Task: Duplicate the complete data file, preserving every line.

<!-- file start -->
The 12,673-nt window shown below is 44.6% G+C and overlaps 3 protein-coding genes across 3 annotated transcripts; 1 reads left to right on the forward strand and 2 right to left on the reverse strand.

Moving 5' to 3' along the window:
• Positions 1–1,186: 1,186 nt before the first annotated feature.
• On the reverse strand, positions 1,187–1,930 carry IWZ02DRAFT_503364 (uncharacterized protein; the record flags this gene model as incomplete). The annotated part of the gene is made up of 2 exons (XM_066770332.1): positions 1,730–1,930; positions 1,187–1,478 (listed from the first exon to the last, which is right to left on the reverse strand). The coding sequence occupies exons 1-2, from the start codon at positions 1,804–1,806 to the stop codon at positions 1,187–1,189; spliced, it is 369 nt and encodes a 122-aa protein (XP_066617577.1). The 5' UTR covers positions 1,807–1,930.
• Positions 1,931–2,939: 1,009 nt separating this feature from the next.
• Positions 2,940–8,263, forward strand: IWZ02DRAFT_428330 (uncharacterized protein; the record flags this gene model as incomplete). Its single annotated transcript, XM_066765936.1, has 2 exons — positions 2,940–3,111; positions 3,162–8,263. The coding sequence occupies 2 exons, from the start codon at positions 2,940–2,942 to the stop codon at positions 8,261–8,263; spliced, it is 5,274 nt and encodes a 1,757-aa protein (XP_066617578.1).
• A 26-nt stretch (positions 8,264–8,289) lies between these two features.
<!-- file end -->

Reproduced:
The 12,673-nt window shown below is 44.6% G+C and overlaps 3 protein-coding genes across 3 annotated transcripts; 1 reads left to right on the forward strand and 2 right to left on the reverse strand.

Moving 5' to 3' along the window:
• Positions 1–1,186: 1,186 nt before the first annotated feature.
• On the reverse strand, positions 1,187–1,930 carry IWZ02DRAFT_503364 (uncharacterized protein; the record flags this gene model as incomplete). The annotated part of the gene is made up of 2 exons (XM_066770332.1): positions 1,730–1,930; positions 1,187–1,478 (listed from the first exon to the last, which is right to left on the reverse strand). The coding sequence occupies exons 1-2, from the start codon at positions 1,804–1,806 to the stop codon at positions 1,187–1,189; spliced, it is 369 nt and encodes a 122-aa protein (XP_066617577.1). The 5' UTR covers positions 1,807–1,930.
• Positions 1,931–2,939: 1,009 nt separating this feature from the next.
• Positions 2,940–8,263, forward strand: IWZ02DRAFT_428330 (uncharacterized protein; the record flags this gene model as incomplete). Its single annotated transcript, XM_066765936.1, has 2 exons — positions 2,940–3,111; positions 3,162–8,263. The coding sequence occupies 2 exons, from the start codon at positions 2,940–2,942 to the stop codon at positions 8,261–8,263; spliced, it is 5,274 nt and encodes a 1,757-aa protein (XP_066617578.1).
• A 26-nt stretch (positions 8,264–8,289) lies between these two features.